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She says, she drinks no other drink but tears, And buz lamenting doings in the air :
Brew'd with her sorrows, mesh'd upon her cheeks 6: Poor harmless fly!
Speechless complainer, I will learn thy thought; That with his pretty buzzing melody,
In thy dumb action will I be as perfect,

Came here to make us merry; and thou hast kill'd As begging hermits in their holy prayers :

him.
Thou shalt not sigh, nor hold thy stumps to heaven, Marc. Pardon me, sir;'twas a black ill-favour'd fly,
Nor wink, nor nod, nor kneel, nor make a sign, Like to the empress' Moor; therefore I kill'd him.
But I, of these, will wrest an alphabet,

Tit. 0, 0, 0,
And, by still 7 practice, learn to know thy meaning. Then pardon me for reprehending thee,
Boy. Good grandsire, leave these bitter deep For thou hast done a charitable deed.
laments :

Give me thy knife, I will insult on him;
Make my aunt merry with some pleasing tale. Flattering myself, as if it were the Moor,

Marc. Alas, the tender boy, in passion mov'd, Come hither purposely to poison me. —
Doth weep to see his grandsire's heaviness. There's for thyself, and that's for Tamora.

Tit. Peace, tender sapling; thou art made of tears, Ah, sirrah! 9 -
And tears will quickly melt thy life away. Yet I do think we are not brought so low,

[MARCUS strikes the Dish with a knife. But that, between us, we can kill a fly, What dost thou strike at, Marcus, with thy knife ? That comes in likness of a coal-black Moor.

Marc. At that that I have kill'd, my lord ; a fly. Marc. Alas, poor man! grief has so wrought on Tit. Out on thee, murderer! thou kill'st my heart;

him, Mine eyes are cloy'd with view of tyranny: He takes false shadows for true substances, A deed of death, done on the innocent,

Tit. Come, take away. – Lavinia, go with me: Becomes not Titus' brother: Get thee gone; I'll to thy closet; and go read with thee I see thou art not for my company.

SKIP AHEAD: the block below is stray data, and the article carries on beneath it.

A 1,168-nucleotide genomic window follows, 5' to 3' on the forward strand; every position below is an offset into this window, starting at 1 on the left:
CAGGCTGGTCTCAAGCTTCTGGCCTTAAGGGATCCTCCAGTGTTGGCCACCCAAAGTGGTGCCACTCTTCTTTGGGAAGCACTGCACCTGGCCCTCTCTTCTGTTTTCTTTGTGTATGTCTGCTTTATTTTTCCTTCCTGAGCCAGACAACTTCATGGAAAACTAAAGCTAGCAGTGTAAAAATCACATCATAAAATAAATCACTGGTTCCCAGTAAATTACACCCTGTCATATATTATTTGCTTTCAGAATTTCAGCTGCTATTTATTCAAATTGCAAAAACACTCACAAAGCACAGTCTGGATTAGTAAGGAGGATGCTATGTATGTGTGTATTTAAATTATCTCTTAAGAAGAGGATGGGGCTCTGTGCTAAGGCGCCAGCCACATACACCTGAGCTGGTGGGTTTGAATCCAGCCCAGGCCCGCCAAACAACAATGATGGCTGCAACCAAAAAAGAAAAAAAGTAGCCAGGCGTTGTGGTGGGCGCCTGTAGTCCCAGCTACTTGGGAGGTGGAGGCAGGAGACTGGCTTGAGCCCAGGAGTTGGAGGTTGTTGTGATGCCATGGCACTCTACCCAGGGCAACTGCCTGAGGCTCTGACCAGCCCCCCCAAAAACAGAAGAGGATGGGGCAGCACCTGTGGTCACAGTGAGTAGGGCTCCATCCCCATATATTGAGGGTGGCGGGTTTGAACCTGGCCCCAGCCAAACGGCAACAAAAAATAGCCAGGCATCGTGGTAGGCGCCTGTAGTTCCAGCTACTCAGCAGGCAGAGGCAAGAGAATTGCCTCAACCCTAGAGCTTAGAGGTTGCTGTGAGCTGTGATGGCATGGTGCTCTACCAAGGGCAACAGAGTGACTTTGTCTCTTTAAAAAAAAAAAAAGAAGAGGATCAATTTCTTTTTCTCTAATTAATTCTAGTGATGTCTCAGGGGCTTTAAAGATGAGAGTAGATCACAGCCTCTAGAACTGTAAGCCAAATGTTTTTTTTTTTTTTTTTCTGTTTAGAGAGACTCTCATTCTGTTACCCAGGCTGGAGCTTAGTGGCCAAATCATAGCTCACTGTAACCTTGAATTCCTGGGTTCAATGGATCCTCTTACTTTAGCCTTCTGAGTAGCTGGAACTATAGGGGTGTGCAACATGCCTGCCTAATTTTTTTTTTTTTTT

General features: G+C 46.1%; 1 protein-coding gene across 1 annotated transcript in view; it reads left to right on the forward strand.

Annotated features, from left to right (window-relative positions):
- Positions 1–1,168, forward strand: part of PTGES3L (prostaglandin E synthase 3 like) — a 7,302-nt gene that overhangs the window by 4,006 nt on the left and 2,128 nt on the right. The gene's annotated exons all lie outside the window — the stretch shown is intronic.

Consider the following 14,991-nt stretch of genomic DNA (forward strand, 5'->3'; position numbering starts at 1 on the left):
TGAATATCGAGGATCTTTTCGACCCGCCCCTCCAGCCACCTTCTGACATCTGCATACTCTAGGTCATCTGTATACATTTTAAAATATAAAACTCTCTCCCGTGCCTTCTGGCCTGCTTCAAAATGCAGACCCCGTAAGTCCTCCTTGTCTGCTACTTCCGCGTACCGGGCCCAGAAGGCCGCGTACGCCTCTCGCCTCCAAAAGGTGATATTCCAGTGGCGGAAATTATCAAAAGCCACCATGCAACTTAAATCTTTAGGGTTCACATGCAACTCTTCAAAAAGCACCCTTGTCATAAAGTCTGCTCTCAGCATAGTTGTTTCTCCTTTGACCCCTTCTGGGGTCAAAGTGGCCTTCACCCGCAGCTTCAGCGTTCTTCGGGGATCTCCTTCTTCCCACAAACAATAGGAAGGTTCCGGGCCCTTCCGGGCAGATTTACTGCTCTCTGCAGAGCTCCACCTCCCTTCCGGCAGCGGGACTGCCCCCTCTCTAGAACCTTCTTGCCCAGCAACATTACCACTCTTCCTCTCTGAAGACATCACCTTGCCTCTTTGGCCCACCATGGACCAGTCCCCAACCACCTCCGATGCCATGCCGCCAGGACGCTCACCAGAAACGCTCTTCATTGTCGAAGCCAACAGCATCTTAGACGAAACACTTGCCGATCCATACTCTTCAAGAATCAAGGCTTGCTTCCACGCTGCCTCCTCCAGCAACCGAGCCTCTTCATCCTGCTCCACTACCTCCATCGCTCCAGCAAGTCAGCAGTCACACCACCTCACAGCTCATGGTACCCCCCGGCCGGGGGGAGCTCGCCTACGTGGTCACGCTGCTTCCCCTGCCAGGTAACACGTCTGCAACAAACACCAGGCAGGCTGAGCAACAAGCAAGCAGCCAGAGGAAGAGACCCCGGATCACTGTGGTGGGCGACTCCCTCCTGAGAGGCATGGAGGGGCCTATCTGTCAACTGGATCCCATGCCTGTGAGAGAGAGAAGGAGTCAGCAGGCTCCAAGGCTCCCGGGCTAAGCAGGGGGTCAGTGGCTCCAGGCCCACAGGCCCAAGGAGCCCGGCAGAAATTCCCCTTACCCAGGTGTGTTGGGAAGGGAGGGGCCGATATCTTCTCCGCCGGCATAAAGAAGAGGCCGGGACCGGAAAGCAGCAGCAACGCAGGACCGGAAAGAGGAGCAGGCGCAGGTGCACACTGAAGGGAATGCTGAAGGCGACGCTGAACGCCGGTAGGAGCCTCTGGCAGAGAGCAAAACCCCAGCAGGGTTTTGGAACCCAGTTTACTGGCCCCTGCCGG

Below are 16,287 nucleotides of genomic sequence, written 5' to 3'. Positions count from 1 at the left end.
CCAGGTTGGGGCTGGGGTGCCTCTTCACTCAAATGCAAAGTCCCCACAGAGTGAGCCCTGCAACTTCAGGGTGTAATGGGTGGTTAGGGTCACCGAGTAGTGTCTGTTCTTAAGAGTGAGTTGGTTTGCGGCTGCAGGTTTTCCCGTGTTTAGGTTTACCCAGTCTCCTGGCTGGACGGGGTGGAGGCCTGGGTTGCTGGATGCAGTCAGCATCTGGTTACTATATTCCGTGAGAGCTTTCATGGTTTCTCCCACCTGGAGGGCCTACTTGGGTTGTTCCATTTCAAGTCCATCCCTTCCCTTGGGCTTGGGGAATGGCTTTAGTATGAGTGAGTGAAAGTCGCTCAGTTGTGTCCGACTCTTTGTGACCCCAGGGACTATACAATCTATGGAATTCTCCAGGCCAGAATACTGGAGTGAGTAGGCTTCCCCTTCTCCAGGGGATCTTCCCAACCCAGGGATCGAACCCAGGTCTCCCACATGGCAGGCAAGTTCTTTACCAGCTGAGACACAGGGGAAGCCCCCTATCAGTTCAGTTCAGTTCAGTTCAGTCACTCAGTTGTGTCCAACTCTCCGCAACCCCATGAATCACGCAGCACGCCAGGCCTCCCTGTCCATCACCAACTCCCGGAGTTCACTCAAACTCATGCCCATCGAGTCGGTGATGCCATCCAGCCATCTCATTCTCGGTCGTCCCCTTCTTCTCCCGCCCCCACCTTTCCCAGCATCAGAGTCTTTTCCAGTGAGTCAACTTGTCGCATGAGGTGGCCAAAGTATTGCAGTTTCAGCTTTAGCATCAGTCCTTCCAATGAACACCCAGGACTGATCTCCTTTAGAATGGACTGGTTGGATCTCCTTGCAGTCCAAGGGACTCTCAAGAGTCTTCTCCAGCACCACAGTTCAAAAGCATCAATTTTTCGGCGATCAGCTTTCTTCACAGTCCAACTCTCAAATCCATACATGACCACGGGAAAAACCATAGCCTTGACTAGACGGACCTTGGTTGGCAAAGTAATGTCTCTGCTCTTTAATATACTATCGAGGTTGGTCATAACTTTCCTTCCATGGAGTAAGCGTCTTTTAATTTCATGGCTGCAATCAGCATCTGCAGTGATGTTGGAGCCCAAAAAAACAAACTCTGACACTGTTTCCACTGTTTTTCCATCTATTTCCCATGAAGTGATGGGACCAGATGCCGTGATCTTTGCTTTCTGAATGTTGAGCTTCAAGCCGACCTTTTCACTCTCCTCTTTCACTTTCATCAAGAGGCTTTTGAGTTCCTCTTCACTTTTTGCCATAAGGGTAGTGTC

Sad stories, chanced in the times of old. Marc. Alas, my lord, I have but kill'd a fly. Come, boy, and go with me; thy sight is young,

Tit. But how, if that fly had a father and mother? And thou shalt read, when mine begins to dazzle. How would he hang his slender gilded wings,

(Eseunt.

ACT IV.

mean :

SCENE I. - Before Titus's House.

Marc. Lucius, I will. Enter Titus and Marcus. Then enter young

[LAVINIA turns over the Books wkich

Lucius has let fall.
Lucius, LAVINIA running after him.

Tit. How now, Lavinia ? — Marcus, what means Boy. Help, grandsire, help! my aunt Lavinia

this? Follows me every where, I know not why :

Some book there is that she desires to see: Good uncle Marcus, see how swift she comes ! Which is it, girl, of these? - Open them, boy. Alas, sweet aunt, I know not what you mean. But thou art deeper read, and better skill'd; Marc. Stand by me, Lucius; do not fear thine Come, and take choice of all my library, aunt.

And so beguile thy sorrow, till the heavens Tit. She loves thee, boy, too well to do thee harm. Reveal the vile contriver of this deed. Boy. Ay, when my father was in Rome, she did. Why lifts she up her arms in sequence thus ? Marc. What means my niece Lavinia by these Marc. I think, she means, that there was more signs ?

than one Tit. Fear her not, Lucius: - Somewhat doth she Confederate in the fact :- Ay, more there was: